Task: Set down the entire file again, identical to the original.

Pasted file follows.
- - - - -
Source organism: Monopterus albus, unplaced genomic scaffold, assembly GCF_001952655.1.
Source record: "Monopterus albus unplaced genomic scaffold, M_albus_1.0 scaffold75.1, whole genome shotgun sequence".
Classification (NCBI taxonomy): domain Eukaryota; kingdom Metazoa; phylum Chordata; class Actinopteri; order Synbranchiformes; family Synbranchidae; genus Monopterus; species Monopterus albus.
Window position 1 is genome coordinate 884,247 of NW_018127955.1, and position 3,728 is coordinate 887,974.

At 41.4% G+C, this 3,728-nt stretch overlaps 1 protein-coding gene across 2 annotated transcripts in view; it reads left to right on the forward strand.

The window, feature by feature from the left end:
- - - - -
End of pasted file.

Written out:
Source organism: Monopterus albus, unplaced genomic scaffold, assembly GCF_001952655.1.
Source record: "Monopterus albus unplaced genomic scaffold, M_albus_1.0 scaffold75.1, whole genome shotgun sequence".
Classification (NCBI taxonomy): domain Eukaryota; kingdom Metazoa; phylum Chordata; class Actinopteri; order Synbranchiformes; family Synbranchidae; genus Monopterus; species Monopterus albus.
Window position 1 is genome coordinate 884,247 of NW_018127955.1, and position 3,728 is coordinate 887,974.

At 41.4% G+C, this 3,728-nt stretch overlaps 1 protein-coding gene across 2 annotated transcripts in view; it reads left to right on the forward strand.

The window, feature by feature from the left end: